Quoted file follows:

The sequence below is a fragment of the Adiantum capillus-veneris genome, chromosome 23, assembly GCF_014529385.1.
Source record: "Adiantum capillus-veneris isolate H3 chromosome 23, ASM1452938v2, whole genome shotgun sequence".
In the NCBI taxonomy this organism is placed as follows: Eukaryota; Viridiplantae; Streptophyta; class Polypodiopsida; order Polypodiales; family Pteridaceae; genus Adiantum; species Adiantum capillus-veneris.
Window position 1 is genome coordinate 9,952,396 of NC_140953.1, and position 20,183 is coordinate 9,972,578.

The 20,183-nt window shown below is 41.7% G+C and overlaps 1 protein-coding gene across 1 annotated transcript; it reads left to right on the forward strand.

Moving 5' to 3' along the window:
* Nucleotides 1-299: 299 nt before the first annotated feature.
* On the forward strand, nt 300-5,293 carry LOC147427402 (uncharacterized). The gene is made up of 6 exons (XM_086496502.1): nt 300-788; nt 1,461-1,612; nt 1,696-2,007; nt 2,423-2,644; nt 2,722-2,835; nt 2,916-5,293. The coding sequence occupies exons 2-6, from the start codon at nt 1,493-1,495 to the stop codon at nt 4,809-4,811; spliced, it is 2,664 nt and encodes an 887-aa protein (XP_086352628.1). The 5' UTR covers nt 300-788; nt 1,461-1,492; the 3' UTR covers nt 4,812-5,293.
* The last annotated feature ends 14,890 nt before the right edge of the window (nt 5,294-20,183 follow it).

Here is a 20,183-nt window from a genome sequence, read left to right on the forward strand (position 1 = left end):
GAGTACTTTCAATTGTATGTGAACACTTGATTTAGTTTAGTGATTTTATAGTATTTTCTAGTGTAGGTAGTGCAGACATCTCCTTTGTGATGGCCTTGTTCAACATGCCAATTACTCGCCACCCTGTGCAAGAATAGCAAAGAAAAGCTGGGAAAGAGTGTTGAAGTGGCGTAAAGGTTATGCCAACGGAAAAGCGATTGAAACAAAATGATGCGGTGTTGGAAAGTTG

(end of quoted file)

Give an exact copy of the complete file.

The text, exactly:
The sequence below is a fragment of the Adiantum capillus-veneris genome, chromosome 23, assembly GCF_014529385.1.
Source record: "Adiantum capillus-veneris isolate H3 chromosome 23, ASM1452938v2, whole genome shotgun sequence".
In the NCBI taxonomy this organism is placed as follows: Eukaryota; Viridiplantae; Streptophyta; class Polypodiopsida; order Polypodiales; family Pteridaceae; genus Adiantum; species Adiantum capillus-veneris.
Window position 1 is genome coordinate 9,952,396 of NC_140953.1, and position 20,183 is coordinate 9,972,578.

The 20,183-nt window shown below is 41.7% G+C and overlaps 1 protein-coding gene across 1 annotated transcript; it reads left to right on the forward strand.

Moving 5' to 3' along the window:
* Nucleotides 1-299: 299 nt before the first annotated feature.
* On the forward strand, nt 300-5,293 carry LOC147427402 (uncharacterized). The gene is made up of 6 exons (XM_086496502.1): nt 300-788; nt 1,461-1,612; nt 1,696-2,007; nt 2,423-2,644; nt 2,722-2,835; nt 2,916-5,293. The coding sequence occupies exons 2-6, from the start codon at nt 1,493-1,495 to the stop codon at nt 4,809-4,811; spliced, it is 2,664 nt and encodes an 887-aa protein (XP_086352628.1). The 5' UTR covers nt 300-788; nt 1,461-1,492; the 3' UTR covers nt 4,812-5,293.
* The last annotated feature ends 14,890 nt before the right edge of the window (nt 5,294-20,183 follow it).

Here is a 20,183-nt window from a genome sequence, read left to right on the forward strand (position 1 = left end):
GAGTACTTTCAATTGTATGTGAACACTTGATTTAGTTTAGTGATTTTATAGTATTTTCTAGTGTAGGTAGTGCAGACATCTCCTTTGTGATGGCCTTGTTCAACATGCCAATTACTCGCCACCCTGTGCAAGAATAGCAAAGAAAAGCTGGGAAAGAGTGTTGAAGTGGCGTAAAGGTTATGCCAACGGAAAAGCGATTGAAACAAAATGATGCGGTGTTGGAAAGTTG